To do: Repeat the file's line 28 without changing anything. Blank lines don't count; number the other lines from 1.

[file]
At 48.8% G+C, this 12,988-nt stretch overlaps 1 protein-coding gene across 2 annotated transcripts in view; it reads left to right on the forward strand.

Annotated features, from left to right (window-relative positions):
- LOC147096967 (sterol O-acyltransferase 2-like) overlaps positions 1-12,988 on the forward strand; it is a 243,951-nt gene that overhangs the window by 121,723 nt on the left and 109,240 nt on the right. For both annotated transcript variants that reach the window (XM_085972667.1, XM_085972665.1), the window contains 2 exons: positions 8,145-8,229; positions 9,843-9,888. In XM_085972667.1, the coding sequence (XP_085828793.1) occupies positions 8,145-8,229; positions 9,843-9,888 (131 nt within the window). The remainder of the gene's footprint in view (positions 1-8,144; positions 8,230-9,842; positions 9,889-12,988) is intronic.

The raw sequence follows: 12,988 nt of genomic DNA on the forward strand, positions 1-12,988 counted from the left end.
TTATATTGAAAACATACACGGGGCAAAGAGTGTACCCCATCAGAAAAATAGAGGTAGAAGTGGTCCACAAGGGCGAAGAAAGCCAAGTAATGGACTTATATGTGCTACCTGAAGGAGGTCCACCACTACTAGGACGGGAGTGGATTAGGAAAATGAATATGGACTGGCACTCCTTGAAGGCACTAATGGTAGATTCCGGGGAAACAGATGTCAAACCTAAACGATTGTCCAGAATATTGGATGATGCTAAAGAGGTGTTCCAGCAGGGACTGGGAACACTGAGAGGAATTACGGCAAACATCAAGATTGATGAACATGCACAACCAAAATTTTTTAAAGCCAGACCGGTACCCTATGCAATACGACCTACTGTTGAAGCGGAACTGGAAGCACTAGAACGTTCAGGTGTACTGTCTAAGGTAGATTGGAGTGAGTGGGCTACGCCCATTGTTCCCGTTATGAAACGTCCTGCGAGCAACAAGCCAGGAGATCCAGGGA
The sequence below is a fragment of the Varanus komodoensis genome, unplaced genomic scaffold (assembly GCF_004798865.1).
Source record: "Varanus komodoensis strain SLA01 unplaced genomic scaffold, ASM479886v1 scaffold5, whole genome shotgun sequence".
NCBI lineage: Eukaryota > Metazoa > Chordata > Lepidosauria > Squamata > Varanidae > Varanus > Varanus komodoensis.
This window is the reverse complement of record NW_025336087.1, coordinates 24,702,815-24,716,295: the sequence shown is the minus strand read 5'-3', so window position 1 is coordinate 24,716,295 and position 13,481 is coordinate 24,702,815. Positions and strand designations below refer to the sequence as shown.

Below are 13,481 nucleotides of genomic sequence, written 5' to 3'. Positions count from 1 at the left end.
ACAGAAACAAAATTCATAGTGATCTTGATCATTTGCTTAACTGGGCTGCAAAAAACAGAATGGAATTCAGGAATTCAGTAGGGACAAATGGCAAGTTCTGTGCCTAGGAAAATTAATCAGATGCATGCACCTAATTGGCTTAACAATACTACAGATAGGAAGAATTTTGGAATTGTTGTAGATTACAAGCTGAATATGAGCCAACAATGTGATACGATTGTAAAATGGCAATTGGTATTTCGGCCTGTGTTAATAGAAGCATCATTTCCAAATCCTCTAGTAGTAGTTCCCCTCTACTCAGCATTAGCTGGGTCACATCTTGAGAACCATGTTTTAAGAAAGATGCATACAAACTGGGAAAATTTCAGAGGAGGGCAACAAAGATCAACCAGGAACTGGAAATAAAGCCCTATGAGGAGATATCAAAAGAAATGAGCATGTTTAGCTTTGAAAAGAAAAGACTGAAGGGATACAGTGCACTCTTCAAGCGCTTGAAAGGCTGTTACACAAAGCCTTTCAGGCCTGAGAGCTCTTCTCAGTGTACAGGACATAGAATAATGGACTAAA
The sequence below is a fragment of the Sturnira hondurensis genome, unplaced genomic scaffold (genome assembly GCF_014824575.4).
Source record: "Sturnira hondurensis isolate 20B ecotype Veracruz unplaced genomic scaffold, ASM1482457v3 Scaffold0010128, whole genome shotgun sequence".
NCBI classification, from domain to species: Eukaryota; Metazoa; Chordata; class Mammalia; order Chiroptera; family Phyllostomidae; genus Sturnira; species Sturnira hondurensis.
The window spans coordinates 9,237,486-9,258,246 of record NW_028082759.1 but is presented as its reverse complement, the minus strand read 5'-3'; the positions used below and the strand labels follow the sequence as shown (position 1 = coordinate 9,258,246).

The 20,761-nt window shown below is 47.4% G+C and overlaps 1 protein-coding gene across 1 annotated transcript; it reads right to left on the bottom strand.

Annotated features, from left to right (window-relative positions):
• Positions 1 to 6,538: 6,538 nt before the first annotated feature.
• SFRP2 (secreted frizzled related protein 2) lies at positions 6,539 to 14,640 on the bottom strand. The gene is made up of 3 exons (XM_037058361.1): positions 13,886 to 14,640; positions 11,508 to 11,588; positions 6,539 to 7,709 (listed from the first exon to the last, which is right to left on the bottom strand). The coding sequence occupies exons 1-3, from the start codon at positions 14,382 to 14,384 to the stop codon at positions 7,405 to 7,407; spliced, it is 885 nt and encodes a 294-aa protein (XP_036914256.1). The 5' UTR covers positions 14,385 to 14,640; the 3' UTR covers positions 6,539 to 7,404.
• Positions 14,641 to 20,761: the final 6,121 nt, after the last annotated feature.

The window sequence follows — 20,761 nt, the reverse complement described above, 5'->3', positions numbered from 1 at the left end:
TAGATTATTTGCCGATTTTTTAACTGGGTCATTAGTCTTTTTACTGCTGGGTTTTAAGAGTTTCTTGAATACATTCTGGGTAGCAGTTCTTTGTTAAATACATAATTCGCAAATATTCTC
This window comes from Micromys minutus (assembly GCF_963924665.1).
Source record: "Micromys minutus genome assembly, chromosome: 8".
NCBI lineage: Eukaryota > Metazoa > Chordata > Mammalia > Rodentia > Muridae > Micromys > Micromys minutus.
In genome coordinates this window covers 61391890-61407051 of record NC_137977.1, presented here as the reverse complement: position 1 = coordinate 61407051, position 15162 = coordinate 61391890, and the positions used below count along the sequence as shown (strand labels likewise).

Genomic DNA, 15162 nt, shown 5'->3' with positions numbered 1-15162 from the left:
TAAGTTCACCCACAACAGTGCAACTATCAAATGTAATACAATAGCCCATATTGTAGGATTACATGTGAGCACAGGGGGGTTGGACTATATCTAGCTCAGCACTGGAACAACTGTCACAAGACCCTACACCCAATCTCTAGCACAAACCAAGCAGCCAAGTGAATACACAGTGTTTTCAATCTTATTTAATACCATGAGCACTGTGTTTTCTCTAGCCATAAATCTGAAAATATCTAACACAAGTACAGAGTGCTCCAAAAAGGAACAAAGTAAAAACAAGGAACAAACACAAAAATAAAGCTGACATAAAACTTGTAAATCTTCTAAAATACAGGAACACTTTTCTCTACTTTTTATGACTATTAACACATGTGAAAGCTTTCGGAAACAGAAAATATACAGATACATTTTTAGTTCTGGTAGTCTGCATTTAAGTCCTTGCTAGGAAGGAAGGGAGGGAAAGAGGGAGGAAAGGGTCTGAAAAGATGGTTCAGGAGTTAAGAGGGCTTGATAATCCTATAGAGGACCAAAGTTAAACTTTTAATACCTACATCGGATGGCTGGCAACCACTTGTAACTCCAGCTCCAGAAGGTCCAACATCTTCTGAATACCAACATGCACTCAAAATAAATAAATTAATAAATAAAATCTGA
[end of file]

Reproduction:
TAAGTTCACCCACAACAGTGCAACTATCAAATGTAATACAATAGCCCATATTGTAGGATTACATGTGAGCACAGGGGGGTTGGACTATATCTAGCTCAGCACTGGAACAACTGTCACAAGACCCTACACCCAATCTCTAGCACAAACCAAGCAGCCAAGTGAATACACAGTGTTTTCAATCTTATTTAATACCATGAGCACTGTGTTTTCTCTAGCCATAAATCTGAAAATATCTAACACAAGTACAGAGTGCTCCAAAAAGGAACAAAGTAAAAACAAGGAACAAACACAAAAATAAAGCTGACATAAAACTTGTAAATCTTCTAAAATACAGGAACACTTTTCTCTACTTTTTATGACTATTAACACATGTGAAAGCTTTCGGAAACAGAAAATATACAGATACATTTTTAGTTCTGGTAGTCTGCATTTAAGTCCTTGCTAGGAAGGAAGGGAGGGAAAGAGGGAGGAAAGGGTCTGAAAAGATGGTTCAGGAGTTAAGAGGGCTTGATAATCCTATAGAGGACCAAAGTTAAACTTTTAATACCTACATCGGATGGCTGGCAACCACTTGTAACTCCAGCTCCAGAAGGTCCAACATCTTCTGAATACCAACATGCACTCAAAATAAATAAATTAATAAATAAAATCTGA